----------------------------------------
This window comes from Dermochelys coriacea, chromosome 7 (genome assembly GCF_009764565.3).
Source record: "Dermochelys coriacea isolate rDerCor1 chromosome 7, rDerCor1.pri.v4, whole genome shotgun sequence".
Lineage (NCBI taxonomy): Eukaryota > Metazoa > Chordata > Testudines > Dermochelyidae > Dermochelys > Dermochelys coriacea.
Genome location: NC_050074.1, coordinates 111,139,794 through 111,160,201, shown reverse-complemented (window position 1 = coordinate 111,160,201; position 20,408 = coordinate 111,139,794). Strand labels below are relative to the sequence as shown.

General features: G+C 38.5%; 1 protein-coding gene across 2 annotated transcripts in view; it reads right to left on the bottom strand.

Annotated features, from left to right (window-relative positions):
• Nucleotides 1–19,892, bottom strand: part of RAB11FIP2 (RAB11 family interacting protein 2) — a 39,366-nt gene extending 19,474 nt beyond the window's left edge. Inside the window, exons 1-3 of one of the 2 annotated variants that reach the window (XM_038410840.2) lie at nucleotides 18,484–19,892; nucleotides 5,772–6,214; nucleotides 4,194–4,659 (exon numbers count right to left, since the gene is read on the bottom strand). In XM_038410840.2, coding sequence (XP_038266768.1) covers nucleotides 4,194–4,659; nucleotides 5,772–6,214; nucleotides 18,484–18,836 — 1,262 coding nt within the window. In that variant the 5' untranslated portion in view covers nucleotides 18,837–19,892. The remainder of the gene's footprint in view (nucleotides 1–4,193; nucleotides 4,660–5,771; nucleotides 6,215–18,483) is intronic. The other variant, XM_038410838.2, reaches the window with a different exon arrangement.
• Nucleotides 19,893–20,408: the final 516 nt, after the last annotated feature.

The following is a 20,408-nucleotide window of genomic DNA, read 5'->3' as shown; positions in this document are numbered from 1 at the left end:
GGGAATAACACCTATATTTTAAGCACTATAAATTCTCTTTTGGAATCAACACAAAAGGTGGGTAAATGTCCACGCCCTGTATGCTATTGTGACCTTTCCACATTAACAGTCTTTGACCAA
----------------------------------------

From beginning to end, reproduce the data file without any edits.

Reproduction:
This window comes from Dermochelys coriacea, chromosome 7 (genome assembly GCF_009764565.3).
Source record: "Dermochelys coriacea isolate rDerCor1 chromosome 7, rDerCor1.pri.v4, whole genome shotgun sequence".
Lineage (NCBI taxonomy): Eukaryota > Metazoa > Chordata > Testudines > Dermochelyidae > Dermochelys > Dermochelys coriacea.
Genome location: NC_050074.1, coordinates 111,139,794 through 111,160,201, shown reverse-complemented (window position 1 = coordinate 111,160,201; position 20,408 = coordinate 111,139,794). Strand labels below are relative to the sequence as shown.

General features: G+C 38.5%; 1 protein-coding gene across 2 annotated transcripts in view; it reads right to left on the bottom strand.

Annotated features, from left to right (window-relative positions):
• Nucleotides 1–19,892, bottom strand: part of RAB11FIP2 (RAB11 family interacting protein 2) — a 39,366-nt gene extending 19,474 nt beyond the window's left edge. Inside the window, exons 1-3 of one of the 2 annotated variants that reach the window (XM_038410840.2) lie at nucleotides 18,484–19,892; nucleotides 5,772–6,214; nucleotides 4,194–4,659 (exon numbers count right to left, since the gene is read on the bottom strand). In XM_038410840.2, coding sequence (XP_038266768.1) covers nucleotides 4,194–4,659; nucleotides 5,772–6,214; nucleotides 18,484–18,836 — 1,262 coding nt within the window. In that variant the 5' untranslated portion in view covers nucleotides 18,837–19,892. The remainder of the gene's footprint in view (nucleotides 1–4,193; nucleotides 4,660–5,771; nucleotides 6,215–18,483) is intronic. The other variant, XM_038410838.2, reaches the window with a different exon arrangement.
• Nucleotides 19,893–20,408: the final 516 nt, after the last annotated feature.

The following is a 20,408-nucleotide window of genomic DNA, read 5'->3' as shown; positions in this document are numbered from 1 at the left end:
GGGAATAACACCTATATTTTAAGCACTATAAATTCTCTTTTGGAATCAACACAAAAGGTGGGTAAATGTCCACGCCCTGTATGCTATTGTGACCTTTCCACATTAACAGTCTTTGACCAA